127. 127. …as fractal Five Element cycle (adapted from classic Group Dynamics project-lifecycle and VPEC-T framework) (Start here) Purpose (Forming) People (Storming) Preparation (Norming) Process (Performing) Performance (Adjourning) Events PoliciesValues Completions Success Trust
  128. 128. What happens when we try to skip the People-stuff, and go straight to the plan? A common mistake:
  129. 129. Start with predefined ‘solution’… Performance (Adjourning) Purpose (Forming) People (Storming) Preparation (Norming) Process (Performing) PoliciesValues Events Completions Success Purpose (Forming) Preparation (Norming) Performance (Adjourning) People (Storming) (We probably never do get it into production…)
  130. 130. Start with predefined ‘solution’… Forming (Purpose) 1 3 5 2 Storming (People) Norming (Preparation) Adjourning (Performance) Clashes of ideas, intent and experience are not expected Planning collapses into analysis- paralysis… …followed by recriminations and blame about delay FIGHT!
  131. 131. What happens when we try to skip both People and Plan, and go straight to Process action? Another common mistake:
  132. 132. Go straight into production… Performance (Adjourning) Purpose (Forming) People (Storming) Preparation (Norming) Process (Performing) PoliciesValues Events Completions Success Purpose (Forming) Process (Performing) People (Storming) (We bounce straight out again into endless arguments…)
  133. 133. Go straight into production… Forming (Purpose) 1 4 2 Performing (Process) Storming (People) Clashes of ideas, intent and experience are not expected, nor allowed Production may start well, but soon collapses into chaos and confusion BIG FIGHT!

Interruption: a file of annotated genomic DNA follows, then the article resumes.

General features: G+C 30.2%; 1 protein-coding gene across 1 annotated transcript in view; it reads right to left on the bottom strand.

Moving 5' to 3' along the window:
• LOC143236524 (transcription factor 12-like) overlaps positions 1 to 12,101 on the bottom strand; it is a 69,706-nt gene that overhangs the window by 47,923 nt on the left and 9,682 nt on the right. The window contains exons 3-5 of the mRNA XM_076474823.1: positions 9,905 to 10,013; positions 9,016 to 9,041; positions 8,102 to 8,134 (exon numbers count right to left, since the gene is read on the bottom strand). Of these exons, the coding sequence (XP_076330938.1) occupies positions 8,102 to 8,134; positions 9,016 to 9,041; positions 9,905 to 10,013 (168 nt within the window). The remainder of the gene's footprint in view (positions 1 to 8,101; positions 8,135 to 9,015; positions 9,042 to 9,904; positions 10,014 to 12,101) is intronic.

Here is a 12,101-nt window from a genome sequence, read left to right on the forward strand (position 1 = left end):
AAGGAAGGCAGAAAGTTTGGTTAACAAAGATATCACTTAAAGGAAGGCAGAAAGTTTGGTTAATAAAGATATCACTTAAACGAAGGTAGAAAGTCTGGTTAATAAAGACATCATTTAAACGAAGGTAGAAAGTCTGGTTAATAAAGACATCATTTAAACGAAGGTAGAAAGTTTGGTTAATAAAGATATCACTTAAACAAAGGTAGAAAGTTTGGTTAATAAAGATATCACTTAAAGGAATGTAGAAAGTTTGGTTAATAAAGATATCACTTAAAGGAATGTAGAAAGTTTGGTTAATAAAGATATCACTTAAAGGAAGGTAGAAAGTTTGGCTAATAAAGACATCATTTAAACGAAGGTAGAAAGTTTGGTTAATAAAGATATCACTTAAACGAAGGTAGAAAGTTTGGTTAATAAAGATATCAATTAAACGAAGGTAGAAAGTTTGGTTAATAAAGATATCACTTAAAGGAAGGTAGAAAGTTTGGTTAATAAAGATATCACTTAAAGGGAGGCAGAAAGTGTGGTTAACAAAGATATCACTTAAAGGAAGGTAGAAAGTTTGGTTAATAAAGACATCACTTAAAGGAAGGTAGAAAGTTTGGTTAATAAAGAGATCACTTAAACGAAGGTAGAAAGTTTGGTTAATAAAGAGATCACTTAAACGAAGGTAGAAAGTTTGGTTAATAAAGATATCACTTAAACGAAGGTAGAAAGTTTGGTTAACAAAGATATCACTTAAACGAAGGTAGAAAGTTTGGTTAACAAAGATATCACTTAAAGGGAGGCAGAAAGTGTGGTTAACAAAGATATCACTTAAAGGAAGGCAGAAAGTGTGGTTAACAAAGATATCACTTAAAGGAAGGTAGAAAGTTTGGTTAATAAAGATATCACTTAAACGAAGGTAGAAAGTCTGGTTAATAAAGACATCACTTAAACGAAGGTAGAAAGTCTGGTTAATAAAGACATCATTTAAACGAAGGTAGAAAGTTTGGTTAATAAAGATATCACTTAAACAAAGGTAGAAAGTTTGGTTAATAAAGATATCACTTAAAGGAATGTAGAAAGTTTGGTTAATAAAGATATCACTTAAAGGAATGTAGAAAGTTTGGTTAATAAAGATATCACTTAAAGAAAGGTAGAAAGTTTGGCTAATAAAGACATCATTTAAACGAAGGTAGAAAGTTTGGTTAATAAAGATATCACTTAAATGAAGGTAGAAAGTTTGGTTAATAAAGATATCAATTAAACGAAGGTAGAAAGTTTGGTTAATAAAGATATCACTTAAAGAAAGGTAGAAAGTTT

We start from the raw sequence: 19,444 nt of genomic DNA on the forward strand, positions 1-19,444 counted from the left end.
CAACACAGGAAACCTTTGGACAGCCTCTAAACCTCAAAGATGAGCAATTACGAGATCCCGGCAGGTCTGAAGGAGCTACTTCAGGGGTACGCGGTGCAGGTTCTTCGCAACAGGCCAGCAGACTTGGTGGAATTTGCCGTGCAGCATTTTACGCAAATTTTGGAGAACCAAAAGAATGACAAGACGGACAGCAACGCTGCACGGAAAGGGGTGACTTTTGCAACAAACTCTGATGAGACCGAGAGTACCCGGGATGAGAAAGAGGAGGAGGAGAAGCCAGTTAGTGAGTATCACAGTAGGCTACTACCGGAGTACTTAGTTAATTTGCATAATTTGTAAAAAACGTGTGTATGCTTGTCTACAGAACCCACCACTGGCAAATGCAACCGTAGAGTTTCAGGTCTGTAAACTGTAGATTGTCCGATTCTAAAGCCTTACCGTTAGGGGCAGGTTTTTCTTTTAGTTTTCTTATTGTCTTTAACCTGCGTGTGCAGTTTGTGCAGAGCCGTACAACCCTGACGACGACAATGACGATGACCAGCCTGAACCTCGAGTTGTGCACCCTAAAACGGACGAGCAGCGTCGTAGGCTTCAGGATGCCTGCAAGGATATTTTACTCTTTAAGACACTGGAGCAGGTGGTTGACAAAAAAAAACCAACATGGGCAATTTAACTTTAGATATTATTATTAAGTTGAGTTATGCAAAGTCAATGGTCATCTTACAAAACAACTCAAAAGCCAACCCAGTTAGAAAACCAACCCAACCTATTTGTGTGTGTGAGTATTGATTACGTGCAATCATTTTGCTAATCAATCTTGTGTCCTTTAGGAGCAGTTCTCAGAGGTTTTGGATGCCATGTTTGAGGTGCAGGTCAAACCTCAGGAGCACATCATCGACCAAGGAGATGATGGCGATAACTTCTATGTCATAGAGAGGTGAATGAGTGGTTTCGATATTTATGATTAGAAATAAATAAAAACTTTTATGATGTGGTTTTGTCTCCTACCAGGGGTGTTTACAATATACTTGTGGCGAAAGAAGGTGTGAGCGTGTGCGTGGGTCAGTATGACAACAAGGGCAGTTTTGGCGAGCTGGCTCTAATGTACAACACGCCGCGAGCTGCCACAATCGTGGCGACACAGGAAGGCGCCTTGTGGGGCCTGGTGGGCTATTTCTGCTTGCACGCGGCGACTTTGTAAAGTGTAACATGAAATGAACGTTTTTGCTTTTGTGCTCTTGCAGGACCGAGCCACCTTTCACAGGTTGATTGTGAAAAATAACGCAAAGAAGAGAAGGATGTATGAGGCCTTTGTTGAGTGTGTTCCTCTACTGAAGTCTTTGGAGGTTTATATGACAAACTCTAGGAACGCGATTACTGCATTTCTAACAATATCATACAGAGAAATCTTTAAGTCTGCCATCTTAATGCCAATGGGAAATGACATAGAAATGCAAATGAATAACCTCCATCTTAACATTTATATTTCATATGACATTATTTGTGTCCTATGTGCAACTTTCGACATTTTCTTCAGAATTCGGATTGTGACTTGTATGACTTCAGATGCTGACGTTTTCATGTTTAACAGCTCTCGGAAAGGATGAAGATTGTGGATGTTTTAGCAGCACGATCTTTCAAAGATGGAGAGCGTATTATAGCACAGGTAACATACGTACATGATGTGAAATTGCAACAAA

134. 134. Remember the Squiggle is fractal
  135. 135. If we do it the right way round… …the Storming gets smaller each time. agreed solution
  136. 136. If we do it the wrong way round… …the Storming gets worse and worse… imposed ‘solution’
  137. 137. There’s a reason we do it that way round, in that Five Element sequence… …don’t try to skip over that Storming stage!
  138. 138. We also need tools that provide an emphasis on ‘meta-’ – on context before content
  139. 139. “I never met a ‘meta-’ that I didn’t like” …all of it fractal and recursive… Tools for metadisciplines…
  140. 140. every point expresses the pattern… CC-BY usfwsnortheast via Flickr
  141. 141. Some examples… (okay, some of this is a bit of a sales-pitch, but they’re all non-proprietary)
  142. 142. Whole-enterprise dimensions Purpose (clarity / 'Business') Relations (connection / 'People') Stuff (content / 'Technology') Information (context / 'Knowledge') Integration (rotate between the views) More detail: ‘Assets and services,
  143. 143. Five Element strategy-cycle More detail: posts on Five Element framework,
  144. 144. SCORE to assess strategy outcomes within actionexternal worldinternal world efficientreliable elegant appropriate integrated strengths (what we already have) responses (expected from the real-world) challenges (what we’d need to work on) options (in the real-world) core question services support capabilities-needed opportunities / risks rewards restraints constraints effectiveness (things work better, together, on purpose) More detail: ‘Using SCORE to reframe the business-model’,
  145. 145. More detail: posts on SCAN framework, SCAN (and its feedback-loops) NOW! certain uncertain ‘Simple’ (ENACT) ‘Not-known’ (EXPLORE) edge of panic fears options ‘Complicated’ (EVALUATE) ‘Ambiguous’ (EXPERIMENT) edge of uncertainty questions answers news principles edge of innovationrealities rules edge of action before
  146. 146. Backbone and edge domain CRM product catalogue sales process backbone person- definition business standards standard ops procedures edge CRM experiment sales/ purchase portal Agile product-dev domain ERP facilities mgmt procurement process Agile-type governance of dependencies Waterfall-type governance of dependencies ≈ “Town-Planners” ≈ “Settlers” ≈ “Pioneers” (spectrum of ‘governance of governance’) More detail: ‘Architecting the enterprise backbone’,
  147. 147. Communication-flow NOW! certain uncertain PRACTICE THEORY fingerspitzengefühl (realities) auftragstaktik (guidance) edge of action before PLAN ACTION More detail: ‘Auftragstaktik and fingerspitzengefühl’,